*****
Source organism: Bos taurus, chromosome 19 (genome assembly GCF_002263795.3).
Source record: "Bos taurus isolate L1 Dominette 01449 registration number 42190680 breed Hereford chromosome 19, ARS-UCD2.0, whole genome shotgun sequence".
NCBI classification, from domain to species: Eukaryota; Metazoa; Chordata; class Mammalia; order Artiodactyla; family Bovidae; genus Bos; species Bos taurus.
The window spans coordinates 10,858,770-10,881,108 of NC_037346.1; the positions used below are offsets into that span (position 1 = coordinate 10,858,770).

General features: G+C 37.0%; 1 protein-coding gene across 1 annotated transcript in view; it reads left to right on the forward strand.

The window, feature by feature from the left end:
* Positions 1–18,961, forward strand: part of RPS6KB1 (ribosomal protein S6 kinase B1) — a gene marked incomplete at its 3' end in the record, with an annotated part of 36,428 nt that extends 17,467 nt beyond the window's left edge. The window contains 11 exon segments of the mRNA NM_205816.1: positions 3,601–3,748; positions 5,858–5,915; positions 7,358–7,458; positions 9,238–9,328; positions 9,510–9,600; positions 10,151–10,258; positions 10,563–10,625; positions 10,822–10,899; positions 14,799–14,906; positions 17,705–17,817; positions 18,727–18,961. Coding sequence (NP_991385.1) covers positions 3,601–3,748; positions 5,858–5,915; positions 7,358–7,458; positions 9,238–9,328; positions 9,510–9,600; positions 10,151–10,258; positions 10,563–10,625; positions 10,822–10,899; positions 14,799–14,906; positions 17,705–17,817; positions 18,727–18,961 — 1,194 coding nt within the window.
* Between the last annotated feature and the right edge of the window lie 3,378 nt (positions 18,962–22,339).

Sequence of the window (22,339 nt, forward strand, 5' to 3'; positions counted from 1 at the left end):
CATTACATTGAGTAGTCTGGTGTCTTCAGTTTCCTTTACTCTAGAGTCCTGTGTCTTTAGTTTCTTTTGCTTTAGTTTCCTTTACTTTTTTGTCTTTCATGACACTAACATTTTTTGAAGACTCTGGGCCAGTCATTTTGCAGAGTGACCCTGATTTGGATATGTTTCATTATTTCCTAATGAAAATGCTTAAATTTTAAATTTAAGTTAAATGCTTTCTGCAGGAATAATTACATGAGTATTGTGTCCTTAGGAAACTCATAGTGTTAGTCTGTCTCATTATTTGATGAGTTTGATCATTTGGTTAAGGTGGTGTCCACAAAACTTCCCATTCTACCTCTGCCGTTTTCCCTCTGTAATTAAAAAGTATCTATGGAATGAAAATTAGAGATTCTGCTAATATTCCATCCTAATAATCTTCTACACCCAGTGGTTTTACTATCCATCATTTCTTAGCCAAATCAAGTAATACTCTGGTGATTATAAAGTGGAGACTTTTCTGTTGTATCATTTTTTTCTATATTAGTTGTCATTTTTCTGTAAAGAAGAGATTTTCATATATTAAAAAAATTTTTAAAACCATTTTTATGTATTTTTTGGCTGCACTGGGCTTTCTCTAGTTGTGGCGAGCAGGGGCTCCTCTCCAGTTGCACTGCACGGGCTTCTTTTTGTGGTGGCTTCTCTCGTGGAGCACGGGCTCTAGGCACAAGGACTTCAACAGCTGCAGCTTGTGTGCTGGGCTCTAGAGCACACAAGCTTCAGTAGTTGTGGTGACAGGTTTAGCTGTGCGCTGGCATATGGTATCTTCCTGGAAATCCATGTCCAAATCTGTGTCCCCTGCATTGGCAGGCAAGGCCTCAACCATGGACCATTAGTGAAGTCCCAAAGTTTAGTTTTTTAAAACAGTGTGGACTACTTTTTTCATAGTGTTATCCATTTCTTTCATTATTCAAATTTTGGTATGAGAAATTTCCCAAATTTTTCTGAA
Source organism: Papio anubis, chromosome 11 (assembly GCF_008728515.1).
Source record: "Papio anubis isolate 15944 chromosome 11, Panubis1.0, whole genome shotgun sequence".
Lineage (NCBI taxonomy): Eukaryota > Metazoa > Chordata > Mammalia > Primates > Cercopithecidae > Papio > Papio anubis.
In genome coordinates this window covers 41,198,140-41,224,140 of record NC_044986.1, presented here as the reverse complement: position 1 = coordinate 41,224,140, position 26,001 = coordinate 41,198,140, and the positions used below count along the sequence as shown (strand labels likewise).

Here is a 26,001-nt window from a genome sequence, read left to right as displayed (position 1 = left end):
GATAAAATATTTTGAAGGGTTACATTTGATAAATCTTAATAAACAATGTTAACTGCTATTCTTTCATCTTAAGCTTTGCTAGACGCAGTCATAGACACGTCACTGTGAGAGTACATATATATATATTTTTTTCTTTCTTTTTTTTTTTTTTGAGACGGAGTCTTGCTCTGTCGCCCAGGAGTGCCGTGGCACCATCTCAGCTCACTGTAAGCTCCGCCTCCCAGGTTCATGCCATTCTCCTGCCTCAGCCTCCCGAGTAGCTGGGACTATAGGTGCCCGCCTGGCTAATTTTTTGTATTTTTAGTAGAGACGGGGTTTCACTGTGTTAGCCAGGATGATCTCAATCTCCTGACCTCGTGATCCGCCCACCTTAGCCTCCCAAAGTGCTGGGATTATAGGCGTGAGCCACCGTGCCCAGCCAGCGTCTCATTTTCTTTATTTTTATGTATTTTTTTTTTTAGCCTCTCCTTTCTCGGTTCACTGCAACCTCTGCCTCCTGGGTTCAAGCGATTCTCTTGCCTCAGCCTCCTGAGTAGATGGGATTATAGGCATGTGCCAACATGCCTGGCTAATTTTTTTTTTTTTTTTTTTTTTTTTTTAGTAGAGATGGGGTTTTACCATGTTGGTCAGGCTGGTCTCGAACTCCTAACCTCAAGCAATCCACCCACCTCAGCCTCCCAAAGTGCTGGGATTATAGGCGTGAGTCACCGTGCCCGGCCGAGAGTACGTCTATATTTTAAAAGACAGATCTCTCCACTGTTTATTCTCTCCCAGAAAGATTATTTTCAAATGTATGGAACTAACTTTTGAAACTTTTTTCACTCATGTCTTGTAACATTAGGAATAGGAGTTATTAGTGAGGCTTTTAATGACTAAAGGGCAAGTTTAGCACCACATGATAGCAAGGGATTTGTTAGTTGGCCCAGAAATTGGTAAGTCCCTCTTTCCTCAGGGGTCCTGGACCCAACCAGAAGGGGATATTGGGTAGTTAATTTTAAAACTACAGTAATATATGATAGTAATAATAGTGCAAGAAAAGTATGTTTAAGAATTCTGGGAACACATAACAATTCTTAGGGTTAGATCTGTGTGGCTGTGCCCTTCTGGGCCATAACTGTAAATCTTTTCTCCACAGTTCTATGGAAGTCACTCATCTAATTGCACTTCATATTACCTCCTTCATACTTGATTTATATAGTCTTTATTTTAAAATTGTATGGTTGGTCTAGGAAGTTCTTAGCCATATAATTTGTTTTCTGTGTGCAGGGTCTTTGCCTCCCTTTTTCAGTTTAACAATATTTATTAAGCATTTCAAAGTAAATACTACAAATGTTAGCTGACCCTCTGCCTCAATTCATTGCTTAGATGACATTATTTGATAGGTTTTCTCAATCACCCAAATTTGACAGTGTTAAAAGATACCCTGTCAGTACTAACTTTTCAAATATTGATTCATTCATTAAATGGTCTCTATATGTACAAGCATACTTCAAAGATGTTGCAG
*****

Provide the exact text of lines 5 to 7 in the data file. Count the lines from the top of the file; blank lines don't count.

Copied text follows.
General features: G+C 37.0%; 1 protein-coding gene across 1 annotated transcript in view; it reads left to right on the forward strand.

The window, feature by feature from the left end:
* Positions 1–18,961, forward strand: part of RPS6KB1 (ribosomal protein S6 kinase B1) — a gene marked incomplete at its 3' end in the record, with an annotated part of 36,428 nt that extends 17,467 nt beyond the window's left edge. The window contains 11 exon segments of the mRNA NM_205816.1: positions 3,601–3,748; positions 5,858–5,915; positions 7,358–7,458; positions 9,238–9,328; positions 9,510–9,600; positions 10,151–10,258; positions 10,563–10,625; positions 10,822–10,899; positions 14,799–14,906; positions 17,705–17,817; positions 18,727–18,961. Coding sequence (NP_991385.1) covers positions 3,601–3,748; positions 5,858–5,915; positions 7,358–7,458; positions 9,238–9,328; positions 9,510–9,600; positions 10,151–10,258; positions 10,563–10,625; positions 10,822–10,899; positions 14,799–14,906; positions 17,705–17,817; positions 18,727–18,961 — 1,194 coding nt within the window.